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April 23, 2009
A Fulbright to Protect First Responders
Brian Maguire, clinical associate professor of emergency health studies (EHS), has won a 2009 Fulbright Scholarship to expand his groundbreaking research on the occupational risks among ambulance personnel. Maguire will spend four months in Australia in 2010, working on his research and teaching at three Australian universities: Edith Cowan, Charles Sturt and Flinders.
Maguire's previous research projects were the first to document the occupational injury and fatality rates among emergency medical services (EMS) personnel in the U.S. EMS workers face a host of on-the-job health risks: everything from common back injuries, strains and sprains to more serious injuries caused by ambulance accidents and assaults by patients.
"The occupational injury and fatality rates for American EMS professionals are far above the national average,"said Maguire, a former New York City paramedic, emergency services manager and health care administrator. "But because of a lack of research on the topic, it's been hard to convince people outside the profession of the serious occupational hazards. As a result, little has been done to make the job safer."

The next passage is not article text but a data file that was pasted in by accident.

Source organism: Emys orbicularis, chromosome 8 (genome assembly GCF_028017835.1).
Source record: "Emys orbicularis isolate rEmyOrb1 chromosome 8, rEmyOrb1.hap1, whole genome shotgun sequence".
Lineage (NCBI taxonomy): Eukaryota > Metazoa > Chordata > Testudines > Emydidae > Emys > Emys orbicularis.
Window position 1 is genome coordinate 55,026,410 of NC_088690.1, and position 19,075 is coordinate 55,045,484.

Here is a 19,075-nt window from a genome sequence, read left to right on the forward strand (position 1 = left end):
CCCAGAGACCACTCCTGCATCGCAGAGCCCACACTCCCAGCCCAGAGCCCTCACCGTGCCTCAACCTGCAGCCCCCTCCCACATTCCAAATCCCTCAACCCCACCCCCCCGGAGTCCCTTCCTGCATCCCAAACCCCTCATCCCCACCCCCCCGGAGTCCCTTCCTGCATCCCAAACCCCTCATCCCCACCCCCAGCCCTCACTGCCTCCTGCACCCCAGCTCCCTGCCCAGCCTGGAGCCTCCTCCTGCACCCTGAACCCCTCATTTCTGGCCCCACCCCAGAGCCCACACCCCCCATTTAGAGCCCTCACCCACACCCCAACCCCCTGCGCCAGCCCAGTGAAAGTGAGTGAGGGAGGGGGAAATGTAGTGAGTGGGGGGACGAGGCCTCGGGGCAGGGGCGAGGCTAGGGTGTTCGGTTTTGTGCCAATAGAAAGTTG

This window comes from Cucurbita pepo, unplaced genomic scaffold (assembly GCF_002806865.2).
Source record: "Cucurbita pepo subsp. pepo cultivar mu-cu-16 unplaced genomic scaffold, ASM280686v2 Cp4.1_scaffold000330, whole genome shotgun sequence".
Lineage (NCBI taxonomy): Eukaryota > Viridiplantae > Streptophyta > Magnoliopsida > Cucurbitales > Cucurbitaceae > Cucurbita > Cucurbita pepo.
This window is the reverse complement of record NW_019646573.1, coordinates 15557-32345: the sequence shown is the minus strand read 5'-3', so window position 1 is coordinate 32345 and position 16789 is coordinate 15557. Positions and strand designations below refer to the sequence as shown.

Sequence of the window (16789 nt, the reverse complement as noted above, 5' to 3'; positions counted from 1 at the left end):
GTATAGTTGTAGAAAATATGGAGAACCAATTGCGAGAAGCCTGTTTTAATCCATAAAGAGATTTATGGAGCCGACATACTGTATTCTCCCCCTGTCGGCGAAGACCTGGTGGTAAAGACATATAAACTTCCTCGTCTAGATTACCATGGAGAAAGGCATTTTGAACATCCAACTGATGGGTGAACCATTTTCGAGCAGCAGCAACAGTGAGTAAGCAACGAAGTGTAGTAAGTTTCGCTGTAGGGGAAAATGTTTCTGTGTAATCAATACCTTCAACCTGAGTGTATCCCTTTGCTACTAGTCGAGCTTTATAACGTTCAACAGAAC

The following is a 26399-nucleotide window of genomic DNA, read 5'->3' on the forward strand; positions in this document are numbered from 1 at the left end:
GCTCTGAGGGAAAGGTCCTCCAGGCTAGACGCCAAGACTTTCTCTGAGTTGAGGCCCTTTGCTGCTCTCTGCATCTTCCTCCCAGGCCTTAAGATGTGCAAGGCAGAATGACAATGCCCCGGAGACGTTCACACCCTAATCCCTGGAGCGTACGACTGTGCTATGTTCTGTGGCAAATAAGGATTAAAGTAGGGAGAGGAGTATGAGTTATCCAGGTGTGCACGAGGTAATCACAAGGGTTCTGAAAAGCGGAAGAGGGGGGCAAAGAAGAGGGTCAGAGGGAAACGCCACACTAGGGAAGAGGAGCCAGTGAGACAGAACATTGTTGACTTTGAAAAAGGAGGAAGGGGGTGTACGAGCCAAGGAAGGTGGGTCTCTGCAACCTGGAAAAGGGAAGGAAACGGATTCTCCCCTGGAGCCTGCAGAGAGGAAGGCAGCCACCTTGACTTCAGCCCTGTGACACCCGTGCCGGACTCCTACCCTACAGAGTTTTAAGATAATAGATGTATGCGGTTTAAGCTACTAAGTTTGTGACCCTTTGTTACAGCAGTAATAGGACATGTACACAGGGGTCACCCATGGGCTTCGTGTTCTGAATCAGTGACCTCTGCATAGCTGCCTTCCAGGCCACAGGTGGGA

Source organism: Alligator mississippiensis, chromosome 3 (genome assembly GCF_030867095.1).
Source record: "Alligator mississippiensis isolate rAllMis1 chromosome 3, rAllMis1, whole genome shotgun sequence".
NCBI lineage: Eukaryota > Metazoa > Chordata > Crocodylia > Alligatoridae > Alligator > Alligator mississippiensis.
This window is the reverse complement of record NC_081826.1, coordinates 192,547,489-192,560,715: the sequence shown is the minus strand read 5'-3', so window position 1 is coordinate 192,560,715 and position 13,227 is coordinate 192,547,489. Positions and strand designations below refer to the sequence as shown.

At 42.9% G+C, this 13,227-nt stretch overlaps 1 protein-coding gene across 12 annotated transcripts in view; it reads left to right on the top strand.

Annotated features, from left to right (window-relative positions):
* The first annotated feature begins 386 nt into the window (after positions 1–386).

"The Fulbright award will permit me to work toward developing lessons learned and best practices to protect the lives and health of emergency services personnel around the world."
The UMBC EHS department provides the only graduate program of its kind in the world. For over a decade it has been providing graduate education online and has drawn students from Europe, Asia, Africa and all over the U.S. The department has been providing emergency medical services (EMS) education since 1982, including a bachelor's degree, certification programs that have been offered on-site in dozens of countries and a program that trained the 10,000 members of the National Disaster Medical System.
Maguire has been a member of the EHS faculty since 1999. He is associate director of the emergency health services graduate program and director of the Center for Emergency Education and Disaster Research (CEEDR). He has been a consultant to the Department of Homeland Security and numerous health departments in the areas of bio-terrorism and disaster preparedness, an international consultant for systems development as well as a committee member for the National Highway Traffic Safety Administration and the American Ambulance Association in the areas of ambulance and workforce safety.
Posted by crose at April 23, 2009 11:23 AM